The business is all about spoken communication. OK, the business is actually about more than that, but spoken communication is a great starting point.
Another key factor is that the logo’s color is repeated throughout the website.
So, you need to hit on a logo that’s eye-catching and that reflects your brand personality. Not only this, it needs to work across all the many media it will exist in and have impact regardless of size. With this in mind, it’s a good idea to try to think simple.
But remember: it has to be unique.
Phew. Not easy to come up with overnight. Thankfully, there are logo designers who can help with this very task. You’ll need to be clear on exactly what you want in terms of those keywords that define the brand identity and who it is that you’re primarily targeting.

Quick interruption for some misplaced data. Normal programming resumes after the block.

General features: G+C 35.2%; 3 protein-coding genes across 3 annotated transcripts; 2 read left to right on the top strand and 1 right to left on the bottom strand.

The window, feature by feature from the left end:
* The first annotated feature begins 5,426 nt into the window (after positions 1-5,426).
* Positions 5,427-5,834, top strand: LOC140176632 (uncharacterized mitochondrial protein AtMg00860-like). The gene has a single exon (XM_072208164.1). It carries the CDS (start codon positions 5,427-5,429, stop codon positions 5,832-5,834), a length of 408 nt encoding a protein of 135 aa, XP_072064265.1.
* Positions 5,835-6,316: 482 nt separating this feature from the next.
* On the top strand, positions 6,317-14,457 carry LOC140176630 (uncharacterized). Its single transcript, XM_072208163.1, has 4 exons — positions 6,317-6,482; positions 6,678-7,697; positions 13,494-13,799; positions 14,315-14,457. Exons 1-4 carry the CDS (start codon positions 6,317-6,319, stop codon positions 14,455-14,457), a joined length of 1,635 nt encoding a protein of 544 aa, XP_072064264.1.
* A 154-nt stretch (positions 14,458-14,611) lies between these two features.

The designer should be able then to come up with some alternatives for you to choose the one that works for you. Get other eyes on it too. And if you’re not great with color, make sure you bring in help with that too. We’re not all Van Gogh, after all. Thankfully.
It might be worth bearing in mind when you try to develop a color palette that different colors tend to be associated with different qualities. Blue’s calming. Green’s reliable (and, these days, environmental). Red’s exciting.
4. Fix That Font
So much of what we read is not just about what’s written. Size and style of font can determine whether we bother to read something in the first place, and will affect our interpretation of what’s written.
Brand identity is revealed in no small way by the font that’s been chosen by the business. You need to find a font that will work right the way through your activities, from being emblazoned on a billboard to featuring at the top of a sample agent agreement.
It’s the received wisdom that simplicity works best. If you’re designing your own font, think about impact and readability. Consumers tend not to favor too much fussiness in a font.
However, let’s look at the Coca-Cola design once again. In a way, the font shouldn’t work.
It’s quite extravagant and complicated, with its flourishes and ribbon curls.
But it does work.
It speaks of enjoyment and authenticity and is absolutely unique.
So, what can we learn from this?